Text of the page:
CULLMAN, Ala. – When the Loomis Bros. Circus rolls into Cullman next week, some parts of it may have to keep on rolling, but it depends on who you ask. According to Cullman County Parks and Recreation (CCPR) Director Doug Davenport, there will be no elephants used in the circus’ performances at the Cullman County Agricultural Trade Center, while Loomis Bros. representatives insist that there will be.
On Jan. 13, CCPR posted a Loomis Bros. advertisement on its Facebook page, inviting Cullmanites to “See All the Classic Circus Favorites Including Elephants, Tigers, Daredevils, Ponies, a LIVE Circus Band & MUCH MORE!”
During a work session before the Cullman County Commission meeting the following morning, Davenport told the commissioners that Loomis would not bring elephants to its Cullman show, and that their exclusion was specified in the contract between the County and the circus, saying, “That’s the same circus we’ve had the last- ever since we’ve been involved with the Ag Center. They are coming back and the contract is pretty much the same as it was, just not bringing any elephants. (It’s a) stipulation like we had last year about the lions- make sure they had an enclosure there. That’s the only things I was concerned about.”
At the same time, Loomis Bros. advertisements and online event notices said the elephants would be coming. The circus’ list of upcoming events posting for Cullman reads, “Experience Classic Circus When America’s Premier Traveling 3-Ring Circus Returns With Their All-New 2020 Classic Circus Tour! You’ll See Elephants, Clowns, Acrobats, Live Music, Daredevils, White Ponies, Tigers and Much More!”
The Tribune contacted Loomis Bros. Circus Jan. 15 to ask if the Cullman shows would include elephants, and a circus representative responded, “We absolutely will have them.”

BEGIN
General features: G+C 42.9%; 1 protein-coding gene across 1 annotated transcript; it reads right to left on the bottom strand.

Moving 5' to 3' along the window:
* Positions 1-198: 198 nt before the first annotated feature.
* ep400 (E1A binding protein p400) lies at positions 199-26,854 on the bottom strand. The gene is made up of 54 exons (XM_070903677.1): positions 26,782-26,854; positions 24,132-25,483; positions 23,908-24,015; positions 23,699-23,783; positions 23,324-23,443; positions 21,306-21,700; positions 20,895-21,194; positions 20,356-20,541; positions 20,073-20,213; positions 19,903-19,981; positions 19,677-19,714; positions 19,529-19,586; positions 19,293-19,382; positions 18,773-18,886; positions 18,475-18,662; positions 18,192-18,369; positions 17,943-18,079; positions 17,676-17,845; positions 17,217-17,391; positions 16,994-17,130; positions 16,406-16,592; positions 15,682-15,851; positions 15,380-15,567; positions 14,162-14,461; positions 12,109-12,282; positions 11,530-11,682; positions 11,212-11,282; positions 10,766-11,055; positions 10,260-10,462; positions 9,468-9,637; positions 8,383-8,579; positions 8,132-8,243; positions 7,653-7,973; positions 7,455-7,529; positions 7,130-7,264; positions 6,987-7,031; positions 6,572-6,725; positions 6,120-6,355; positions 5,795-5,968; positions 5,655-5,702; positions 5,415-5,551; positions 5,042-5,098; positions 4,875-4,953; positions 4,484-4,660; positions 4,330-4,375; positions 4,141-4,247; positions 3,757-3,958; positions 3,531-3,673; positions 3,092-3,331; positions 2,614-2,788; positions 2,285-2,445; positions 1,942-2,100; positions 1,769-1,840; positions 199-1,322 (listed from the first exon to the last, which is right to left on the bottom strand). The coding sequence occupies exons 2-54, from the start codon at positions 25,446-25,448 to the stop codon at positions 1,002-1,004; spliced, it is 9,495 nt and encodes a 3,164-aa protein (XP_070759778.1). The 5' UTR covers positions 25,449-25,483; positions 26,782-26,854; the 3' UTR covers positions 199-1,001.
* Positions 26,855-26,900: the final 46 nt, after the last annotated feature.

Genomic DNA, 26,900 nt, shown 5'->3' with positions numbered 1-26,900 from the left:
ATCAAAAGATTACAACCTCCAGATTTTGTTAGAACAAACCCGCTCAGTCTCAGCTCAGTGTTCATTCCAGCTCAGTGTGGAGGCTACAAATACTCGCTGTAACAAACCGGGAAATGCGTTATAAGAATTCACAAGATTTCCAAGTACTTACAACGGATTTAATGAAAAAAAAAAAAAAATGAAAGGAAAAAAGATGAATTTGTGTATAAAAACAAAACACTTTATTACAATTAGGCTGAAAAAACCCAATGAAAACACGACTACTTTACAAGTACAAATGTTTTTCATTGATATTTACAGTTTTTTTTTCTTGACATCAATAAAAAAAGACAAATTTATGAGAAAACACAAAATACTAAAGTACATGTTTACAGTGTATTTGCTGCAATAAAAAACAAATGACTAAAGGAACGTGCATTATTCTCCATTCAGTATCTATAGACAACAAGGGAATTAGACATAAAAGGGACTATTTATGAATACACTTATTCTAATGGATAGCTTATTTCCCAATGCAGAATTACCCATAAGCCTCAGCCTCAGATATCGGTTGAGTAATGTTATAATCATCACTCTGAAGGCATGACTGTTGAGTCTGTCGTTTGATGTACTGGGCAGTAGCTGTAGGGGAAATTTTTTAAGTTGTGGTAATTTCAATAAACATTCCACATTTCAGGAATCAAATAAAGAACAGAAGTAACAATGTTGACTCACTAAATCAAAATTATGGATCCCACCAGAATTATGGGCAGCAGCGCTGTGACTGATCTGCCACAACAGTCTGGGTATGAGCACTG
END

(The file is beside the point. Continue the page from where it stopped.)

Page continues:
As recently as Jan. 22, CCPR posted on its Facebook page an updated Loomis Bros. ad which read, in part, “The New 2020 ‘Classic Circus Tour’ features all your circus favorites along with lots of new surprises! See Elephants, Tigers, Motorcycle Daredevils, Ponies, a LIVE Circus Band & MUCH MORE.”
PETA weighs in
On Thursday, Jan. 23, People for the Ethical Treatment of Animals (PETA) sent the following letter to Davenport:
Dear Mr. Davenport,
I’m writing on behalf of PETA and its more than 6.5 million members and supporters worldwide to urge Cullman County to exercise compassion by barring the Loomis Bros. Circus from exploiting elephants, tigers, and other animals at its upcoming Cullman County Agricultural Trade Center performances.
About two years ago, an ailing elephant named Nosey captured Alabamans’ hearts when authorities in Lawrence County seized her from a cruel traveling circus. Veterinarians at the sanctuary that accepted her found that she was suffering from arthritis and infection. She was dehydrated and underfed, and her muscles were weak. Many of her ailments had existed for years, yet the circus perpetually shackled her in chains, trucked her across the country, and forced her to give rides and perform tricks under the threat of punishment. Those in positions of power—the circus, authorities, venues, and her own veterinarian—ignored her suffering. Just days before Nosey was seized, she was forced to give rides in a Cullman parking lot. One local paper (The Cullman Tribune) noted that she brought “more ‘whys’ than ‘wows.'”